While I recall that I felt an urgent need for it when I wrote it, I can’t now remember why I needed this context clues worksheet on the noun numerology. Generally, when I feel urgency to write something, it means a student expressed interest in a subject. I imagine that was the case when this document arrived in my files. Anyway, numerology is basically a form of mysticism, and you will find numerous examples of numerology (as above) drawn from Barnaby Rogerson’s Rogerson’s Book of Numbers: The Culture of Numbers–from 1,001 Nights to the Seven Wonders of the World. New York: Picador, 2013.

 If you find typos in this document, I would appreciate a notification. And, as always, if you find this material useful in your practice, I would be grateful to hear what you think of it. I seek your peer review.

Word Root Exercise: Bar/o

This  worksheet on the Greek word root bar/o yields in English, as Greek roots tend to, a number of words related to the physical sciences. In this case, bar/o means pressure and weight. You find it at the base of weather-related words like barometer and millibar.

If you find typos in this document, I would appreciate a notification. And, as always, if you find this material useful in your practice, I would be grateful to hear what you think of it. I seek your peer review.

Word Root Exercise: Ax

Moving right along this morning, here is a worksheet on the Latin word root ax. It means, simply, axis. If you click on that hyperlink, however, you’ll see that “simply” isn’t the right word: axis is a complex polysemous word in English. In any case, I suspect this document would be useful in a certain kind of math class, or perhaps a mechanical drawing course. At the same time, it is also a general vocabulary-building exercise.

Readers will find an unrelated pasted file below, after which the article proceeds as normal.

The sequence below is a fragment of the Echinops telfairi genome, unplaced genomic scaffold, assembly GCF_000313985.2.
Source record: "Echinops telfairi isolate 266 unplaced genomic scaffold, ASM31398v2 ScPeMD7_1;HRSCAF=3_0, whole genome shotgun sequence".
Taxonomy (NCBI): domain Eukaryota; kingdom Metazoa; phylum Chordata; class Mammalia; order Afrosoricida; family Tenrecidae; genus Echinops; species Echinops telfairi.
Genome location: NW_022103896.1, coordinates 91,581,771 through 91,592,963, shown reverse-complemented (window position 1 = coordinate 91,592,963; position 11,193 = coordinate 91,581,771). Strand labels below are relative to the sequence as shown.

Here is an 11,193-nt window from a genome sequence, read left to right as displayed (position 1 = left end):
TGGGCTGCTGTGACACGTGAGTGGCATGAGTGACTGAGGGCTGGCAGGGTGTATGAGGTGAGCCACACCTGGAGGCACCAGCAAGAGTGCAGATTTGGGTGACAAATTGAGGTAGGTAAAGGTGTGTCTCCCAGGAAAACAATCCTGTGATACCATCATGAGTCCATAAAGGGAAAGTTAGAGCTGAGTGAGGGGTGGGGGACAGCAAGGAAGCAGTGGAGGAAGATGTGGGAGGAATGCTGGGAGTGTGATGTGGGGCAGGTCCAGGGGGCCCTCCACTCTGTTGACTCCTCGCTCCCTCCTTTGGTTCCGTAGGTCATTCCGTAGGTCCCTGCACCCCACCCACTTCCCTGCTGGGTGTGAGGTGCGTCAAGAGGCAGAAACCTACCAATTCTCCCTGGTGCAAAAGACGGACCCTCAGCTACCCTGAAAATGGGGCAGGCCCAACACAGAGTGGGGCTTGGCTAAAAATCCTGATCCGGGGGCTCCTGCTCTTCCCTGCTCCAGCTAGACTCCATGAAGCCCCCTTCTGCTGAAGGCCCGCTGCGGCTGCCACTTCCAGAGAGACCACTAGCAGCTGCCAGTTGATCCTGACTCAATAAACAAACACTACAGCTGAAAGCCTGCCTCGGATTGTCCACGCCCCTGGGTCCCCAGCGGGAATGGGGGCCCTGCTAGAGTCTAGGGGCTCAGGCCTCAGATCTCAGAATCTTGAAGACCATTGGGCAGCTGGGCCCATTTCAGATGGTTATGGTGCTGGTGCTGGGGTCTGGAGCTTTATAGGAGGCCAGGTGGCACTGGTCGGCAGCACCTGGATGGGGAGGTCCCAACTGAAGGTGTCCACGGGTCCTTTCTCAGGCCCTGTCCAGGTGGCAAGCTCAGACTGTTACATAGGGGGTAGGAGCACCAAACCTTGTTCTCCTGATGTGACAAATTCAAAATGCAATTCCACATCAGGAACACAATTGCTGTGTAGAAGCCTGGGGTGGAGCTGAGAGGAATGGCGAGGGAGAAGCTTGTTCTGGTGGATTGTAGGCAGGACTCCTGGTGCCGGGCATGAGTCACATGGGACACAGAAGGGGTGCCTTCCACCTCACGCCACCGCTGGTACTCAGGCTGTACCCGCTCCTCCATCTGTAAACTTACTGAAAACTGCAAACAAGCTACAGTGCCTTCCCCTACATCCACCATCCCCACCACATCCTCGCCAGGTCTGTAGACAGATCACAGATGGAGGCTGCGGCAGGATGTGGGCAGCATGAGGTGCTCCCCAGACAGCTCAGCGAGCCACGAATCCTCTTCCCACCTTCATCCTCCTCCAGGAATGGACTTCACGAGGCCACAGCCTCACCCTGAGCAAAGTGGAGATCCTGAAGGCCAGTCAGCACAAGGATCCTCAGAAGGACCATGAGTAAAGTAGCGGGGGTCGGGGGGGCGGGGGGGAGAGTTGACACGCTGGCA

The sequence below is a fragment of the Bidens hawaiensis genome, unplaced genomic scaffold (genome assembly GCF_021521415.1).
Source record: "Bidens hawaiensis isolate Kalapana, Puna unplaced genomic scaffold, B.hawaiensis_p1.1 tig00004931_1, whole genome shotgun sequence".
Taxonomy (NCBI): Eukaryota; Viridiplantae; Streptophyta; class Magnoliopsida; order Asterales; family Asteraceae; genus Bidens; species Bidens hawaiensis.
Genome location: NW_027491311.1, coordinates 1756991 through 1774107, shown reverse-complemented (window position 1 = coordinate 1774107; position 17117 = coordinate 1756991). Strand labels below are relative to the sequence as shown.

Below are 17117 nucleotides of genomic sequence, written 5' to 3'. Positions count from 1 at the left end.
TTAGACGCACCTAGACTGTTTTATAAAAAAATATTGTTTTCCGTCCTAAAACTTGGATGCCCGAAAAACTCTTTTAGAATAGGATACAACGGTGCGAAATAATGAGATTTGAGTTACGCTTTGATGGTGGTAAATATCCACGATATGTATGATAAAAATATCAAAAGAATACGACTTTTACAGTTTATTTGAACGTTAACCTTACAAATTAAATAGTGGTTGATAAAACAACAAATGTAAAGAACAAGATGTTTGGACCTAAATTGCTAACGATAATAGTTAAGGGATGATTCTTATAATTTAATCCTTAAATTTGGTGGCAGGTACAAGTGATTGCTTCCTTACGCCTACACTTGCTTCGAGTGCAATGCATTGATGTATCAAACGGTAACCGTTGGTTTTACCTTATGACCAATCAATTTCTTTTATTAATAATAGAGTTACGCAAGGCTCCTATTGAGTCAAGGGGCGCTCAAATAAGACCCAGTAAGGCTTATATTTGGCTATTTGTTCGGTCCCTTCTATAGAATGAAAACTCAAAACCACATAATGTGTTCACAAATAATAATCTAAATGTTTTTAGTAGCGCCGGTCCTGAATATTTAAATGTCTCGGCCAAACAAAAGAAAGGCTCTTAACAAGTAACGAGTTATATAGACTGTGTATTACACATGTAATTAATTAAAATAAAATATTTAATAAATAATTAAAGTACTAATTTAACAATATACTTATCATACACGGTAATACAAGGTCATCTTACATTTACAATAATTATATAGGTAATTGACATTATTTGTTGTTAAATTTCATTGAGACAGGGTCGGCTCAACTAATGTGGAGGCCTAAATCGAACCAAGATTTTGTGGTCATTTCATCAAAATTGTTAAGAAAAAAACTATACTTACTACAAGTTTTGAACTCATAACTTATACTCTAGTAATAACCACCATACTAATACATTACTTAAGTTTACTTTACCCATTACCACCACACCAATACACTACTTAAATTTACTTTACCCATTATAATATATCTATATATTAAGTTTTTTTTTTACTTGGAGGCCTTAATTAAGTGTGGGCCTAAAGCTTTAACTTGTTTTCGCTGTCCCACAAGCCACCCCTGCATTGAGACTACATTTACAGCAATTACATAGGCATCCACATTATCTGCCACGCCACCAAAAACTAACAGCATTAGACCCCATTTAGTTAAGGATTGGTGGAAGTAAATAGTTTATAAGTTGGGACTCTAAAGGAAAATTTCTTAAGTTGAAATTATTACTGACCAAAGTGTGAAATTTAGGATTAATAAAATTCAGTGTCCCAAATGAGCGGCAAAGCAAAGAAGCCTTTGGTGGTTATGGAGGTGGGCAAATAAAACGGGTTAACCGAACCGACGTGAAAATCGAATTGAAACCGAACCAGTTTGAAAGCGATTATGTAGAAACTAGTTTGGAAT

If you find typos in this document, I would appreciate a notification. And, as always, if you find this material useful in your practice, I would be grateful to hear what you think of it. I seek your peer review.

A Lesson Plan on Data Storage from The Order of Things

As you get older, you take it for granted, but it’s still fun to experience synchrony. A friend of mine and I land on synchrony quite often while texting–often using the same words simultaneously. In this case, the same day I interviewed with some very nice, clearly talented, unusually engaged and deeply committed folks at a computer-themed career and technical education high school in the North Bronx, I pulled out this lesson plan on data storage, adapted from text I grabbed from Barbara Ann Kipfer’s The Order of Things. I expect this would work well at a school such as theirs. I hope they find their way to it.

For your students, here is the list as reading and comprehension questions, which is the work of this lesson.

If you find typos in these documents, I would appreciate a notification. And, as always, if you find this material useful in your practice, I would be grateful to hear what you think of it. I seek your peer review.